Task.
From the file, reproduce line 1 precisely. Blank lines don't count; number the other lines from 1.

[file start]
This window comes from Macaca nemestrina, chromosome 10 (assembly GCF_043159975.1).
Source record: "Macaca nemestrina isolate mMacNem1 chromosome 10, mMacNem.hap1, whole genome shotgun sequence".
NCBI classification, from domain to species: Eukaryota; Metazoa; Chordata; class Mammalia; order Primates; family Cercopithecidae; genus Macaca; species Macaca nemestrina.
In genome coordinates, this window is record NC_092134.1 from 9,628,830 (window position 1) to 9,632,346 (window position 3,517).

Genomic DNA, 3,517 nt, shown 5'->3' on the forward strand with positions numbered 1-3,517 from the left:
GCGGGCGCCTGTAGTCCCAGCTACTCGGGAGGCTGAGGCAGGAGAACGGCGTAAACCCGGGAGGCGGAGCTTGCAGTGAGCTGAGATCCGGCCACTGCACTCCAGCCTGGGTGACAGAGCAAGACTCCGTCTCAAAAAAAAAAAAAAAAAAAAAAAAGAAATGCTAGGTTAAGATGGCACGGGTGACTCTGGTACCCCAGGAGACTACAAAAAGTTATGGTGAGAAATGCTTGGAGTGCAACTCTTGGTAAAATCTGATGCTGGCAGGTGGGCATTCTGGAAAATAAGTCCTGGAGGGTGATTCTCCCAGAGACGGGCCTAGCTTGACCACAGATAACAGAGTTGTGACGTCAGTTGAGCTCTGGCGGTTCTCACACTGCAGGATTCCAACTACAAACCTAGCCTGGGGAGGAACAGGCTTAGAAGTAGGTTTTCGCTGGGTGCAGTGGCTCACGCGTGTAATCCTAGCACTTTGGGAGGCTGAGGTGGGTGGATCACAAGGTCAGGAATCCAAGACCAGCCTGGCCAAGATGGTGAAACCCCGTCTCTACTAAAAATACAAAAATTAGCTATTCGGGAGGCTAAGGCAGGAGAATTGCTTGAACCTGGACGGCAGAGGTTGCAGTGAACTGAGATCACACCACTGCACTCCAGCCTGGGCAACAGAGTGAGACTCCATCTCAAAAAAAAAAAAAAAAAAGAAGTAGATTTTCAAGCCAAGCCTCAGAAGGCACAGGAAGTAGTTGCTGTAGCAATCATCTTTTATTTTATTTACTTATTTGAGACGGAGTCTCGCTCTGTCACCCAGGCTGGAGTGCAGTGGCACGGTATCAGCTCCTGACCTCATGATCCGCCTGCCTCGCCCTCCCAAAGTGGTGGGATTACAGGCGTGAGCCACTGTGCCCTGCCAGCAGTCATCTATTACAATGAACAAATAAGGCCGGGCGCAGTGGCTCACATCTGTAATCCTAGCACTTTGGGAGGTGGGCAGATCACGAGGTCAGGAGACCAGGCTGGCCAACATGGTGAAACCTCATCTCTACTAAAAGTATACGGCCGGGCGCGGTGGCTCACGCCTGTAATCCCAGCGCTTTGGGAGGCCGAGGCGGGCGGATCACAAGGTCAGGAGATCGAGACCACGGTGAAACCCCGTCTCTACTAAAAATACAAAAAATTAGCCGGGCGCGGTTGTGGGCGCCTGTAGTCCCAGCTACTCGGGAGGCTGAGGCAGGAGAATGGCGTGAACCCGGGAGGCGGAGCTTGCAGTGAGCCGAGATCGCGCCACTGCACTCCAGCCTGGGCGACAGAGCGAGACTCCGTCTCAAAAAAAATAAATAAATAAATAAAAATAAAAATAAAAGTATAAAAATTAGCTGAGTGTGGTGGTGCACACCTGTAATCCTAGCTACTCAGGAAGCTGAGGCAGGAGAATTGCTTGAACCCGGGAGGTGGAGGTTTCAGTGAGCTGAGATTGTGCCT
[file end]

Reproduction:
This window comes from Macaca nemestrina, chromosome 10 (assembly GCF_043159975.1).